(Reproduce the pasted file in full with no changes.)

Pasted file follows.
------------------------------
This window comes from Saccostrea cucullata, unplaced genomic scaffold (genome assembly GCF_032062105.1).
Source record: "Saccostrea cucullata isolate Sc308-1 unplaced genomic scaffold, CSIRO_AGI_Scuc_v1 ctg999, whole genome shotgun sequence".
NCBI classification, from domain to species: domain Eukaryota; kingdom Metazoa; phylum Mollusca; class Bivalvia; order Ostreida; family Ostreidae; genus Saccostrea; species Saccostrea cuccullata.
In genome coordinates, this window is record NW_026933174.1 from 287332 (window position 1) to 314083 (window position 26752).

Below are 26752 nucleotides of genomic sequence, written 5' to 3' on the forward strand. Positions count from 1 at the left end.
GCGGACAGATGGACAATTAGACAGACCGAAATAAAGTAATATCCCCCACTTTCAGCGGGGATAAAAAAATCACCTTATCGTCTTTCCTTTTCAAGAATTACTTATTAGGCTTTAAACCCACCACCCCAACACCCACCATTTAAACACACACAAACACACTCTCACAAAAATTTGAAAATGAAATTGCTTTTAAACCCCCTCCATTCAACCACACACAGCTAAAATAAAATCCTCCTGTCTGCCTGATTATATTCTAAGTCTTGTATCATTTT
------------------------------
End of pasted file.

This window comes from Saccostrea cucullata, unplaced genomic scaffold (genome assembly GCF_032062105.1).
Source record: "Saccostrea cucullata isolate Sc308-1 unplaced genomic scaffold, CSIRO_AGI_Scuc_v1 ctg999, whole genome shotgun sequence".
NCBI classification, from domain to species: domain Eukaryota; kingdom Metazoa; phylum Mollusca; class Bivalvia; order Ostreida; family Ostreidae; genus Saccostrea; species Saccostrea cuccullata.
In genome coordinates, this window is record NW_026933174.1 from 287332 (window position 1) to 314083 (window position 26752).

Below are 26752 nucleotides of genomic sequence, written 5' to 3' on the forward strand. Positions count from 1 at the left end.
GCGGACAGATGGACAATTAGACAGACCGAAATAAAGTAATATCCCCCACTTTCAGCGGGGATAAAAAAATCACCTTATCGTCTTTCCTTTTCAAGAATTACTTATTAGGCTTTAAACCCACCACCCCAACACCCACCATTTAAACACACACAAACACACTCTCACAAAAATTTGAAAATGAAATTGCTTTTAAACCCCCTCCATTCAACCACACACAGCTAAAATAAAATCCTCCTGTCTGCCTGATTATATTCTAAGTCTTGTATCATTTT